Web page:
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Martin's PCIe Article

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Re: Martin's PCIe Article

Postby *INACTIVE USER* » Thu Nov 17, 2005 9:51 pm

Right so. The decision to go with pci-e was taken before the first motherboards with it came to market.
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Re: Martin's PCIe Article

Postby Mook » Thu Nov 17, 2005 11:47 pm

Why release a PCI-E device when 32-bit and 64-bit drivers need to be written?

Don't you think the manufacturers will hold on until Vista is released so only one set of drivers need to written (and thus only one lot of support etc) - forcing us all to upgrade the OS in a big conspiracy! ;)
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Re: Martin's PCIe Article

Postby Peter C » Fri Nov 18, 2005 12:55 am

Hi,

You don't need to rewrite the drivers for PCIe - the drivers only see the device, not the connection to it.


AFAIK



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Re: Martin's PCIe Article

Postby Jim Y » Fri Nov 18, 2005 10:56 am

Esi WaveTerminal 192 and Juli@ use the Envy24HT. Maybe they're using the same solution as RME in the Maxio? Would they design their own for a new product with a max five years life in a niche market?

Although it's been claimed that PCIe devices look the same to the machine as old PCI, according to someone from Creative, there is a significant difference to the way transfers occur which makes timely transfer a problem (as I read it, I don't have a link).

The way soundcards currently communicate has always baffled me. It doesn't seem to work using buffer sized burst transfers because the cards don't have a buffer to match the DMA one used by the driver (although consumer chips do appear to have hardware buffers). Rather, it looks like one sample for each channel is sent together via the DMA controller as needed by the cards audio clock. That's a lot of little packages transfered very slowly compared to the bus speed. Wouldn't it be better if the entire DMA buffer was sent in one burst? The soundcard can sync it to the audio clock. The host program shouldn't care as long as samples are dealt with in the right order.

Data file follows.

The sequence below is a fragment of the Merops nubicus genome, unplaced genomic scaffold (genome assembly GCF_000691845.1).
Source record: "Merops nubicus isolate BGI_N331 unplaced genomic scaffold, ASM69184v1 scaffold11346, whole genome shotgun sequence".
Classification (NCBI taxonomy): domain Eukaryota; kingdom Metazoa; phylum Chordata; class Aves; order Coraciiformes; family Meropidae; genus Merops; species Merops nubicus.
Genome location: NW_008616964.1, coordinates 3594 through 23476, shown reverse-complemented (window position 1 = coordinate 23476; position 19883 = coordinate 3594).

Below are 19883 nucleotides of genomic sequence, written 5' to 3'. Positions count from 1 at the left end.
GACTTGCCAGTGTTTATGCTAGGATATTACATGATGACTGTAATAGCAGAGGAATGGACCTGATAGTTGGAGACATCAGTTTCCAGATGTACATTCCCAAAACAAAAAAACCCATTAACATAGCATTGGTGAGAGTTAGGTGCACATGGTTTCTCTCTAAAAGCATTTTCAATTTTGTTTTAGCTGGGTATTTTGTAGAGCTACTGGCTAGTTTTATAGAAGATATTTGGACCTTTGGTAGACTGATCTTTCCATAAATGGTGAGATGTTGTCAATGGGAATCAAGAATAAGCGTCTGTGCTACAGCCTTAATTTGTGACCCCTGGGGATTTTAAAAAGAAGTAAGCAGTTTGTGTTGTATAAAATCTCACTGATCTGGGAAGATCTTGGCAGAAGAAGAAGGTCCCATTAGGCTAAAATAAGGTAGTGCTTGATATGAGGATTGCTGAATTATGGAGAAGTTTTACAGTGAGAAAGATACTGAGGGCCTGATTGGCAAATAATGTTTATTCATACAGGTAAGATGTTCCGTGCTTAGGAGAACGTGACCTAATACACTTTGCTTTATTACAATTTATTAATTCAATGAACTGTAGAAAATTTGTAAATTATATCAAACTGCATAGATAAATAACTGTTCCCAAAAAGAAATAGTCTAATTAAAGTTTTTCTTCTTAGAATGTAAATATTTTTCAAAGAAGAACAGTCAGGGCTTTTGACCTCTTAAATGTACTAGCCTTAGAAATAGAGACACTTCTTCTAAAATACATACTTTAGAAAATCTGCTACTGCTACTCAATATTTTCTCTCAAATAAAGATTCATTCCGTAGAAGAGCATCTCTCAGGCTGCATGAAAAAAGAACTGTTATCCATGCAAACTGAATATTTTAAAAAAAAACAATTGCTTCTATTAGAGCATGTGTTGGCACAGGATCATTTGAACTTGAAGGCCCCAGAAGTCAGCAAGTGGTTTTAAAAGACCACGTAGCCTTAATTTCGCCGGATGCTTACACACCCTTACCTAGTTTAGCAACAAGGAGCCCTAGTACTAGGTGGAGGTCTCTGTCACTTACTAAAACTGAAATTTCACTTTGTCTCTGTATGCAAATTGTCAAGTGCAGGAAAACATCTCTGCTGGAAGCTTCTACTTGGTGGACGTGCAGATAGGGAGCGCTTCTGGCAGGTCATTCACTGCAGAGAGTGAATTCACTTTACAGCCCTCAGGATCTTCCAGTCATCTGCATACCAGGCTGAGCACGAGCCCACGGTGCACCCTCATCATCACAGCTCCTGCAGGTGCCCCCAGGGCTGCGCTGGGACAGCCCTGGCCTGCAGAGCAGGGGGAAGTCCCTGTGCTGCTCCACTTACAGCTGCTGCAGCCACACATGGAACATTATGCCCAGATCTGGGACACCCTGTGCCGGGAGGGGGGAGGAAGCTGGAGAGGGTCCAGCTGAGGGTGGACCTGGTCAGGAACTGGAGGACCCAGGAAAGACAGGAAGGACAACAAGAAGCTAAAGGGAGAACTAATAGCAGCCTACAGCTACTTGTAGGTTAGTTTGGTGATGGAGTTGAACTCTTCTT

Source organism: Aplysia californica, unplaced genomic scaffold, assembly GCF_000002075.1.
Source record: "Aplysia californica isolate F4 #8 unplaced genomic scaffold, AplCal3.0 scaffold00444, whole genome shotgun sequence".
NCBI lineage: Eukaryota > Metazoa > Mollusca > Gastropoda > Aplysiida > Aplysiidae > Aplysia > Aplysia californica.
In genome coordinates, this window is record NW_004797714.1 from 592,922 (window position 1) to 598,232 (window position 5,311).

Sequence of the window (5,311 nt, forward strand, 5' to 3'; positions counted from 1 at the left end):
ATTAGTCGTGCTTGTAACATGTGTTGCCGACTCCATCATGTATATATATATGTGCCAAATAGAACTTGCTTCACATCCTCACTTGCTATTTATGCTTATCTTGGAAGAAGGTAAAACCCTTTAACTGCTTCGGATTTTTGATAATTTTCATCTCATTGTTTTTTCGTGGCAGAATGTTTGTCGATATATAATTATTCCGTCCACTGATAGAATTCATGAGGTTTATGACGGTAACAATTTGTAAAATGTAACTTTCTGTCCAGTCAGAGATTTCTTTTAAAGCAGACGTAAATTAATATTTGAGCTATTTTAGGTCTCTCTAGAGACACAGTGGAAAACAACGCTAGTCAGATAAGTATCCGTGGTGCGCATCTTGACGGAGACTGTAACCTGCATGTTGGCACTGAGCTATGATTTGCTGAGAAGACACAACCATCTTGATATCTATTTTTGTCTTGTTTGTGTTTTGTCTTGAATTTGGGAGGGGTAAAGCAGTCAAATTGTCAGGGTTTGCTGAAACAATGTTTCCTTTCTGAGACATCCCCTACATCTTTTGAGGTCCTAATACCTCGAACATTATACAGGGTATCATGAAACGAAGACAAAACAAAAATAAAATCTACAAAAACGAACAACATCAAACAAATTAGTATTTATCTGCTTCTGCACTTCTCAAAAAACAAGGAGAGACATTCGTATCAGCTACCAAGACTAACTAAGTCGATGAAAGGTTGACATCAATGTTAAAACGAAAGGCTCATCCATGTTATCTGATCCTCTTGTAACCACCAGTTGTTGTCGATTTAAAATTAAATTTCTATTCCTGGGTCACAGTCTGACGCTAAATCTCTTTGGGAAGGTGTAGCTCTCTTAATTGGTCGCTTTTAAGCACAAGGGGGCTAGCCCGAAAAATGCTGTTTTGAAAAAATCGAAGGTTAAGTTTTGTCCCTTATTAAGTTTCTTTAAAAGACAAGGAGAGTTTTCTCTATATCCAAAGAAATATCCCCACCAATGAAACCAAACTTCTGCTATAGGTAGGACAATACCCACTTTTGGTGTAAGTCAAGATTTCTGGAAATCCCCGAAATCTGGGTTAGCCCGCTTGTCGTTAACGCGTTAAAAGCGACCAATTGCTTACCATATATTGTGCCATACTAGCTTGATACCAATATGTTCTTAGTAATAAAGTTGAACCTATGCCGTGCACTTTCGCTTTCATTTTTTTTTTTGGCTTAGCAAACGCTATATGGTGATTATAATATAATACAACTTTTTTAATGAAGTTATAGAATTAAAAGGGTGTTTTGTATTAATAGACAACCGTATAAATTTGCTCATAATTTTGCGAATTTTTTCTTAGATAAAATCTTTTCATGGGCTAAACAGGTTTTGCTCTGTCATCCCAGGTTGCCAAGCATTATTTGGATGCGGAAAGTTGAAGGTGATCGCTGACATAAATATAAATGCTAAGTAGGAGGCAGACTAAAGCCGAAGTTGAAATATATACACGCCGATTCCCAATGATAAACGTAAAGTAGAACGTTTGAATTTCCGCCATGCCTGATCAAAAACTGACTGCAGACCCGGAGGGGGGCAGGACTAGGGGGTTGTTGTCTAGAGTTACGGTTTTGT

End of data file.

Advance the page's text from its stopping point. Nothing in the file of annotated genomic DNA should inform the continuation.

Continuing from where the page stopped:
It also seems that there is no system to detect lost transfers as there is with video where you can have "dropped frames" reported. Should the user have to wait until a recordings played back to discover there's been gapping? This shouldn't even be able to happen, yet current technology allows it, which is surely crazy.
If anything, it's this that I'd like to hear a soundcard developer explain "Why doesn't your driver know it's lost samples?".

The opportunity to improve the efficiency and integrity of audio data transport is maybe there with PCIe, it will be a great shame if it isn't.
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Re: Martin's PCIe Article

Postby spjessop » Fri Nov 18, 2005 2:32 pm

Whilst it was an interesting article, I found the discussion on testing to be mildly annoying.

I find it amazing that these sort of products need mollycoddling at all. You pay a premium* for them, and then you find out it doesn't work in your new premium motherboard. But wait, your FW800 hard drive is coping with massive amounts of data, why all the fuss?

They seemed rather proud of their testing methods, yet people do still have problems getting these premium* products to work properly on some systems. We will see real progress when you plug a USB or FW soundcard into any current generation motherboard and it just works with minimal preperation of windows.

By minimal I mean disabling a few unwanted startup tasks, and setting priority to background services.

I think in an ideal world most mid-level soundcards should be USB2 or FW (which is more than enough throughput) to maximise compatibility, then those precious PCIe slots can be used for DSP and MADI where the real power is needed. Then Universal Audio and TC Electronic could (should?) supply you with a patcher that optimises any other settings needed to get them to run well.

Thing is this utopian situation won't happen. No-one is listening.

* by premium I mean compared to many serial peripherals we pay over the odds for audio equipment.
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Re: Martin's PCIe Article

Postby little person » Sun Nov 20, 2005 2:02 pm

PaulD wrote:Hi
Since the Mac world is already PCIe only for new models, and ProTools will have to be migrated to that to sell to Mac users, then no doubt others like MOTU will develop PCIe kit (all of which presumably will have to be useable in the next generation of Intel Macs).


We have G5s and Pro Tools HD at work and have a PCI expansion chassis connected to each system already.I agree, I think digidesign will pave the way for others to follow....